Factors regulating grapevine response to decreasing water availability are presented by both critically summarizing recent studies of the author and using under statistical support published data related to leaf water relations in an extensive range of scion and rootstock genotypes. By meta-analyzing stomatal adjustment (gs) to leaf water potential (LWP) decrease upon drought a resulting database containing 718 data points from 26 different V. vinifera varieties investigated as scions, 15 non-V.vinifera rootstock genotypes and 11 own-rooted V. vinifera varieties is presented. A univariate general linear model (GLM) with factorial design including biological (scion and rootstock genotypes), methodological (instrument-related) and environmental (soil type) fixed factors performed on the whole database explained 82.4% of the variability in data distribution having the rootstock genotype the greatest contribution to variability (19.1%) followed by the scion genotype (16.2%). A classification of scions and rootstocks according to their mean predicted stomatal conductance in response to moderate water stress has been generated. Results suggest that a continuum exists in the range of stomatal sensitivities to water stress in V. vinifera, rather than an isohydric- anisohydric dichotomy, that is further enriched by the diversity of scion-rootstock combinations and their interaction with different soil types. Experimental author’s studies aimed to characterize the influence of rootstock genotypes in the adaptive response of scions to water limiting conditions are presented. Implication on the cell-to-cell aquaporin-controlled component of plant water transport in both rootstock and scion impacts on embolism formation in roots and on hydraulics of leaves. Root-to-shoot abscisic acid signals superimpose on hydraulic limitations. From the combination of the obtained results, we can interpret the rootstock effect as ‘quantitative’: the ability of roots to supply water relative to shoot transpiration demand displaces reciprocally the gs to LWP response curves to higher/lower parallel positions. On the other hand, the scion effect is ‘qualitative’: the feedback loop between stomatal cenductance and leaf water potential modifies the slope of the curves. The main conclusion is that rootstock and scion genotypes are able to confer to the plant traits of drought adaptability influencing respectively the capacity of water extraction from the soil and the sensitivity of the stomatal control.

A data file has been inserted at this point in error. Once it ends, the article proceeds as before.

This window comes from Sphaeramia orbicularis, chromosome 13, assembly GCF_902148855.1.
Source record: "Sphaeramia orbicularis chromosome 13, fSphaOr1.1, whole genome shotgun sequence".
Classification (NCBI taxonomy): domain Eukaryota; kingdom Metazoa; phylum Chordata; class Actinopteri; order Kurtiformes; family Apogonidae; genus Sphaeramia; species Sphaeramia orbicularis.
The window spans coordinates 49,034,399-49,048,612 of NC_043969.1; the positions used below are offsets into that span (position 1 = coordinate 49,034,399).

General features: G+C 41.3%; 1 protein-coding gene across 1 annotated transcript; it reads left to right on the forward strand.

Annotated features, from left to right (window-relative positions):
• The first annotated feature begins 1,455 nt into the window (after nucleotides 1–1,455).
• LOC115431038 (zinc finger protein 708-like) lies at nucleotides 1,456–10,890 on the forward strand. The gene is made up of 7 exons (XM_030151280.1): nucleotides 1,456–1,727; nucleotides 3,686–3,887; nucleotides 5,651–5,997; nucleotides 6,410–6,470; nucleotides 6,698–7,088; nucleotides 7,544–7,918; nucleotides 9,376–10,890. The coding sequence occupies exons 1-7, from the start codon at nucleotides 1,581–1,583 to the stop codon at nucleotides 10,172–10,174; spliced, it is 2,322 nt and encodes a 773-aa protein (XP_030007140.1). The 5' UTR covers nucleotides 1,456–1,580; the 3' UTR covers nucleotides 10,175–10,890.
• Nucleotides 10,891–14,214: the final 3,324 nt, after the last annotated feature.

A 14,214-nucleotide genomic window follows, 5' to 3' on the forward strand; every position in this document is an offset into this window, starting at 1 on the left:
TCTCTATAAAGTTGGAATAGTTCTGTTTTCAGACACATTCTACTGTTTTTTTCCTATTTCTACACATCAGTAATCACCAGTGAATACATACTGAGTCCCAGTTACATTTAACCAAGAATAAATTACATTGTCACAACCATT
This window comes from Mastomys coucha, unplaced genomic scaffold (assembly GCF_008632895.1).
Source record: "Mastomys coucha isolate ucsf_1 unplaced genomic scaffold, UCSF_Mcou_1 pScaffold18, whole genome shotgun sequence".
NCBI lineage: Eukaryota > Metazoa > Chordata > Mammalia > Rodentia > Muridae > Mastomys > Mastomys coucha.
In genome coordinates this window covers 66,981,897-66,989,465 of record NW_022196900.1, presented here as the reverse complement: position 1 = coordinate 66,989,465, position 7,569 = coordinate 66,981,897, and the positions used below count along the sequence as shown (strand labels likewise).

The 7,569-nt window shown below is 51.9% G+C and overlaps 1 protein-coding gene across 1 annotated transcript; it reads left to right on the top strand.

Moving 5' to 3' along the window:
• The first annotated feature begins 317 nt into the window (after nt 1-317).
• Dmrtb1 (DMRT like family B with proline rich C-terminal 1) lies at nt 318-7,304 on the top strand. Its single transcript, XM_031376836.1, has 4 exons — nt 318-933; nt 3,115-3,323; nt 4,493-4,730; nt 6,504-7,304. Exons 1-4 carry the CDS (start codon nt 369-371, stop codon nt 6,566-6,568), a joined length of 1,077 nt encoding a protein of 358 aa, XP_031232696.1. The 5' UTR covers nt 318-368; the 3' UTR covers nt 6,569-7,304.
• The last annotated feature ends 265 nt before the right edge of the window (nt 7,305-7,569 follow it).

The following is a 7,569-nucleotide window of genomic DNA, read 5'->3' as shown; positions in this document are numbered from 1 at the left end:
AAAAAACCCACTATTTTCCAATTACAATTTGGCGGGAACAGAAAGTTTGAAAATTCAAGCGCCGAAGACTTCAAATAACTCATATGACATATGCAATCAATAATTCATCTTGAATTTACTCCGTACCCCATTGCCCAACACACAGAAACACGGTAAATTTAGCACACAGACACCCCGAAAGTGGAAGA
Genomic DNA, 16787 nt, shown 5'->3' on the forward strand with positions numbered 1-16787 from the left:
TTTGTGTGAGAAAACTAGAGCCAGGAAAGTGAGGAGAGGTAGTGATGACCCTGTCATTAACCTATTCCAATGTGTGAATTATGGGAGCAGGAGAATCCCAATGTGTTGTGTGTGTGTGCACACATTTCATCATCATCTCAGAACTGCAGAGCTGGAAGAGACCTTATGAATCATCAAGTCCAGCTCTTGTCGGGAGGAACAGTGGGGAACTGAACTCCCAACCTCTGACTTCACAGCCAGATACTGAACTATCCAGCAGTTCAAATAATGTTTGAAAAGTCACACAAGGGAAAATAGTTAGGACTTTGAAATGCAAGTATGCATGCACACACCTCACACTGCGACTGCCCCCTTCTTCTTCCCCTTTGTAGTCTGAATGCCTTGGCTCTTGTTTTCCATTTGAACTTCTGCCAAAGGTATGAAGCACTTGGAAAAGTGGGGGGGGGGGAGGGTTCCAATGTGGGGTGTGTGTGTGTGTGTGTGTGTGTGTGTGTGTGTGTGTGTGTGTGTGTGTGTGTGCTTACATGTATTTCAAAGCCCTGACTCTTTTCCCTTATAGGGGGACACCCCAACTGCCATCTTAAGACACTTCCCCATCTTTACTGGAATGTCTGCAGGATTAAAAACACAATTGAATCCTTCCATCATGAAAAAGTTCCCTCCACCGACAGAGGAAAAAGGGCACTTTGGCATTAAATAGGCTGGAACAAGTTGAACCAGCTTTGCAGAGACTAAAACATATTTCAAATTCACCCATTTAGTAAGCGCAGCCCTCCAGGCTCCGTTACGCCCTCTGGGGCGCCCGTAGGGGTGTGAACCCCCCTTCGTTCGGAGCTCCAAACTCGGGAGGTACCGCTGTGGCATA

Scion x rootstock interaction controls grapevine adaptation to drought stress

Claudio Lovisolo
2017

Abstract

Factors regulating grapevine response to decreasing water availability are presented by both critically summarizing recent studies of the author and using under statistical support published data related to leaf water relations in an extensive range of scion and rootstock genotypes. By meta-analyzing stomatal adjustment (gs) to leaf water potential (LWP) decrease upon drought a resulting database containing 718 data points from 26 different V. vinifera varieties investigated as scions, 15 non-V.vinifera rootstock genotypes and 11 own-rooted V. vinifera varieties is presented. A univariate general linear model (GLM) with factorial design including biological (scion and rootstock genotypes), methodological (instrument-related) and environmental (soil type) fixed factors performed on the whole database explained 82.4% of the variability in data distribution having the rootstock genotype the greatest contribution to variability (19.1%) followed by the scion genotype (16.2%). A classification of scions and rootstocks according to their mean predicted stomatal conductance in response to moderate water stress has been generated. Results suggest that a continuum exists in the range of stomatal sensitivities to water stress in V. vinifera, rather than an isohydric- anisohydric dichotomy, that is further enriched by the diversity of scion-rootstock combinations and their interaction with different soil types. Experimental author’s studies aimed to characterize the influence of rootstock genotypes in the adaptive response of scions to water limiting conditions are presented. Implication on the cell-to-cell aquaporin-controlled component of plant water transport in both rootstock and scion impacts on embolism formation in roots and on hydraulics of leaves. Root-to-shoot abscisic acid signals superimpose on hydraulic limitations. From the combination of the obtained results, we can interpret the rootstock effect as ‘quantitative’: the ability of roots to supply water relative to shoot transpiration demand displaces reciprocally the gs to LWP response curves to higher/lower parallel positions. On the other hand, the scion effect is ‘qualitative’: the feedback loop between stomatal cenductance and leaf water potential modifies the slope of the curves. The main conclusion is that rootstock and scion genotypes are able to confer to the plant traits of drought adaptability influencing respectively the capacity of water extraction from the soil and the sensitivity of the stomatal control.
Drylands, Deserts and Desertification 2017, Combating Desertification and Dryland Management-Theory and Practice
Sede Boqer, Negev, Israel
November 6-9, 2017
Proc. The Jacob Blaustein Institutes for Desert Research, campus of Ben-Gurion University of the Negev, Israel.
Ben Gurion University
88
88
http://in.bgu.ac.il/en/desertification/Pages/Invited-Speakers.aspx
scion, rootstock, water relations, soil type, Vitis, water potential, aquaporin, embolism, hydraulic conductance.
Lovisolo, Claudio
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